, , , , ,

Pressure in the Republic of Korea (ROK) can be intense.  And that pressure transfer over to Korean American culture, sometimes to an extreme. While many will talk about the pressure to get into a high level college, the pressure to make a lot of money and the pressure to have expensive material things, the pressure that is hardest to deal with at times is the pressure to look attractive.  Korea is very image conscience, to the point that what others think can mean more than doing the right thing to many people.

I remember one time hearing from some Korean Americans that flight attendants for Korean flights had to meet a certain standard of beauty because it was felt that it was important for people going to Korea for the first time to only see attractive women on their way to Korea.  In fact, it was considered an honor for one woman I know to have even been considered for a job as a flight attendant since it meant that she was very attractive.  In my time, I’ve seen Korean women get upset because they were having trouble maintaining their size 0 shape (I didn’t know such a thing existed), Korean American women calling themselves fat, despite everyone around them insisting that they look perfectly fine and even some young Korean American women planning trips back to Seoul so they can have plastic surgery.  Indeed, the pressure to feel perfect and beautiful shows itself in many different ways.  (With most of them being very destructive.)

The reason for me writing this article is really because of 2 video clips.  The first one, which I will not link, was of a Korean woman doing the news.  At first, I thought she had a form of skin discoloration because her face was so much lighter than her neck.  Then I realized that it was the amount of makeup they put on her.  It wasn’t necessary to do that at all.  She was well qualified, was clearly an intelligent woman and knew her job well.  Yet, to fit a standard of beauty for the audience watching this news program, they made her face look as white, or pale, as possible. 

For those who don’t know, pale skin is considered a sign of wealth and beauty to some in East Asia.  It was felt that generations ago, rich people were indoors a lot, thus lacking sun exposure that would make their skin darker.  This would cause them to look very pale and was viewed as being beautiful.  However, people who were poor had to work out in the fields and in the sun a lot, causing them to have darker skin.  Such ones were not seen as being as attractive, and thus is where many got the impression that darker skin is linked to poverty and being ugly.  The stereotypes and lies given to Korean people have caused this to be the thought process for some down to this day.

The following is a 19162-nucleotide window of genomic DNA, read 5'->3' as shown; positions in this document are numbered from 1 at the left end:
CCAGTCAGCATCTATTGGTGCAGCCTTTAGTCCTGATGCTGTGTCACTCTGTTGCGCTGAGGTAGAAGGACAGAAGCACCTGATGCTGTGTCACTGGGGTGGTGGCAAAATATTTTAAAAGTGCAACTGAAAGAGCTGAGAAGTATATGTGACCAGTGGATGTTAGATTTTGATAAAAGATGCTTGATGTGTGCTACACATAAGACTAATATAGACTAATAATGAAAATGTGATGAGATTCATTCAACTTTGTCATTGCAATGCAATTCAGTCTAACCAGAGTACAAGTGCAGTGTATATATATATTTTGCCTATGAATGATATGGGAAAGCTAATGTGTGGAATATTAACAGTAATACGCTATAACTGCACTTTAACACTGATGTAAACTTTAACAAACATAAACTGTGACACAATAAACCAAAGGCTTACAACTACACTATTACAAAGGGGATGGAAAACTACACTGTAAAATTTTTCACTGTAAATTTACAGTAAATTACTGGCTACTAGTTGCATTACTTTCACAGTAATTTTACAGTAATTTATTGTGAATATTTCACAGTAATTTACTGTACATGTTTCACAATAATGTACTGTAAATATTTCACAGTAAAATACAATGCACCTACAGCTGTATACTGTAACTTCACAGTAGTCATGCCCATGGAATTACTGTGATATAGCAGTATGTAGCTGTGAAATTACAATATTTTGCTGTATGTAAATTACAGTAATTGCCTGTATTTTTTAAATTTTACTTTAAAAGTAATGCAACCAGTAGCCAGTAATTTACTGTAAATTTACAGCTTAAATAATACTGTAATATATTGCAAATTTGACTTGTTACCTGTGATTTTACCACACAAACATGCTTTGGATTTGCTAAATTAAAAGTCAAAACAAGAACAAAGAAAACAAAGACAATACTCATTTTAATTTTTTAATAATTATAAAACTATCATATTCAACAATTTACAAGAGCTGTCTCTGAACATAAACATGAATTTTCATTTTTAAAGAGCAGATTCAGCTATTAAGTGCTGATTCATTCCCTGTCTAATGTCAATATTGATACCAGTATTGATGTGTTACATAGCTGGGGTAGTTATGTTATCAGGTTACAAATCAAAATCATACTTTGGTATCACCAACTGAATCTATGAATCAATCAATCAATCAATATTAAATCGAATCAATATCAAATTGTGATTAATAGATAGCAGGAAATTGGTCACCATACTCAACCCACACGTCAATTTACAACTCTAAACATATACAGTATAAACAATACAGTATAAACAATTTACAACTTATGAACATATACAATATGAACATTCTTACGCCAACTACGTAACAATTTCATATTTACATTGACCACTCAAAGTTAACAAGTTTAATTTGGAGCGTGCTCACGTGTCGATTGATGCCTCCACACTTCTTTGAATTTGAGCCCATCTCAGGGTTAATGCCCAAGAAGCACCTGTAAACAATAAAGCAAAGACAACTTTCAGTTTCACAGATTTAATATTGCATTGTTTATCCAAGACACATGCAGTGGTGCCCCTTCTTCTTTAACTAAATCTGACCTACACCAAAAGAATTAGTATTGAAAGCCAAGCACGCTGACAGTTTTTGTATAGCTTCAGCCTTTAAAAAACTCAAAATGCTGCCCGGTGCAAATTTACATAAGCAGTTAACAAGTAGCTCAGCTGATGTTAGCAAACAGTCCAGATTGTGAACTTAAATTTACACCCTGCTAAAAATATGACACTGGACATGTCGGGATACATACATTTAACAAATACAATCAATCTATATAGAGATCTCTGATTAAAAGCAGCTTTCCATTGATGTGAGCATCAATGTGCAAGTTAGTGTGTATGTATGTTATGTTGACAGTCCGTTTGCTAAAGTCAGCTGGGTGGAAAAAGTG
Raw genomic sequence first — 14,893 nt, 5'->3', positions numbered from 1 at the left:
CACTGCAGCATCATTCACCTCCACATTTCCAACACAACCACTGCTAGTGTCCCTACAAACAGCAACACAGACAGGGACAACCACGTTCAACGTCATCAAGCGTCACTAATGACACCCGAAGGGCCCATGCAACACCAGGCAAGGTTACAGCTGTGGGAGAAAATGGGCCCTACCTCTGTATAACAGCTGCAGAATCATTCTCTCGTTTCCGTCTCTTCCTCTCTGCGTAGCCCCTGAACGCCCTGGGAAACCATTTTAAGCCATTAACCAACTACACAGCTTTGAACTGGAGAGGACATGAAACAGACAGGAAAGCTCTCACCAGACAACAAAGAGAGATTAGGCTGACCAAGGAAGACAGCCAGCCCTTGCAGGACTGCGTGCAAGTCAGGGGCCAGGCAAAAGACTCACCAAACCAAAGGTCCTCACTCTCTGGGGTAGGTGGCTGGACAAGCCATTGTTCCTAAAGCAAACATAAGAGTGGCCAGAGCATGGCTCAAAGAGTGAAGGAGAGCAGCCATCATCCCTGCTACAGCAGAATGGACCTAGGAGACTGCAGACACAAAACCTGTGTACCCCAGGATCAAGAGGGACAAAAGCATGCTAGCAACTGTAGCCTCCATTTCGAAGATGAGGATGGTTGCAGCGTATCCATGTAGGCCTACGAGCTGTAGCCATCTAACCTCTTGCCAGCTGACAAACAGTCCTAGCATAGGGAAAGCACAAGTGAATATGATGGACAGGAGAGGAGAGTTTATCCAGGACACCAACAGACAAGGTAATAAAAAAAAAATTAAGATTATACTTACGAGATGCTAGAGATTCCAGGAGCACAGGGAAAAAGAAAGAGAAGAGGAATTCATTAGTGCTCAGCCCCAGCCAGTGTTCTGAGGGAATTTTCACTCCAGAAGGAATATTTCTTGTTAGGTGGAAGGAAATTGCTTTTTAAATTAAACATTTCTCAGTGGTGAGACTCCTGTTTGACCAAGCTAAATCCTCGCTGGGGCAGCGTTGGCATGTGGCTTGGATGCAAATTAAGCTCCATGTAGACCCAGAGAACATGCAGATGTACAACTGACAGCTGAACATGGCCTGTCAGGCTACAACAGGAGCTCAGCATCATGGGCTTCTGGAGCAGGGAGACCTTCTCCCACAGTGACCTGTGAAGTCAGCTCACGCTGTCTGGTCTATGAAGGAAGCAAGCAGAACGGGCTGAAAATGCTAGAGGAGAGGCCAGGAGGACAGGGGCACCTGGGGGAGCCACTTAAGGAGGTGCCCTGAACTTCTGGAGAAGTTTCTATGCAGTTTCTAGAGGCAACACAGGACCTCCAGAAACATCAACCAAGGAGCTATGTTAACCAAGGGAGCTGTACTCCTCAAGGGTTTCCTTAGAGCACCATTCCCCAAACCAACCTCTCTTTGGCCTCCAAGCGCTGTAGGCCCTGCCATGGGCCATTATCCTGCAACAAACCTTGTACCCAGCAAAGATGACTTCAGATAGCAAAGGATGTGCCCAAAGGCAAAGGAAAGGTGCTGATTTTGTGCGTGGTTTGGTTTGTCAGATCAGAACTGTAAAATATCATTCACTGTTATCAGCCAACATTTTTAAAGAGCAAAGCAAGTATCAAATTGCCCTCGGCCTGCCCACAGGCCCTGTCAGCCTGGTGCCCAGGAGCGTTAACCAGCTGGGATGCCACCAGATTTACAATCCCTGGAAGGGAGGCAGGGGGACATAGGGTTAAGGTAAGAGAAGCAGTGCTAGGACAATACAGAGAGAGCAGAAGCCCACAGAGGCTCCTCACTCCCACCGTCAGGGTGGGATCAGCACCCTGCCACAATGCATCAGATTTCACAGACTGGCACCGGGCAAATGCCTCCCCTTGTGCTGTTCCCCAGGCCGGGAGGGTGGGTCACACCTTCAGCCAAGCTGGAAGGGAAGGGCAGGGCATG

So what was the other video about?  It was a clip on my YouTube timeline from a channel called Guardian News.  The video is entitled “South Korean Women Destroy Makeup (And Smash The Patriarchy)”.  The video shows some young Korean women destroying their makeup, with one young woman saying that she wasn’t wearing all of this makeup for her own satisfaction.  I asked one friend of mine about if it is true that some Korean women spend up to an hour to put on their makeup each day.  She told me that for many women, it would take more than an hour to do this each day.  So for her, she understood why some women would want to start going makeup free.  

Is this the future of Korean beauty standards?  That women shouldn’t have to wear a ton of makeup, lighten their skin and fit into a certain shape in order to be considered beautiful?  I hope so.  As a guy, it’s never attractive when you hug a woman and have a ton of makeup on your clothes afterwards.  And usually, less makeup looks a lot better than a ton of makeup.  And for many Korean women that I’ve seen, they look a lot better with their natural complexion, or struggling to be as small as possible.  When men finally grow up, they realize that a woman’s true beauty is not the result of a makeup kit, crash diet or some surgery.  It is the result of her heart and mind being the source of her beauty.  

Do I expect this to catch on and be the newest trend in Korean and Korean American cultures?  I’m not holding my breath on that.  After all, plastic surgery, makeup and beauty products make a TON of money in South Korea.  However, they don’t always result in happiness for the women who use them.  Even men are now using some of these products and procedures to try and look beautiful.  But as people grow and women realize that they can find true love and happiness without going to extremes to fit into the norm, Korea truly will become more beautiful. 

To view the video from The Guardian, click here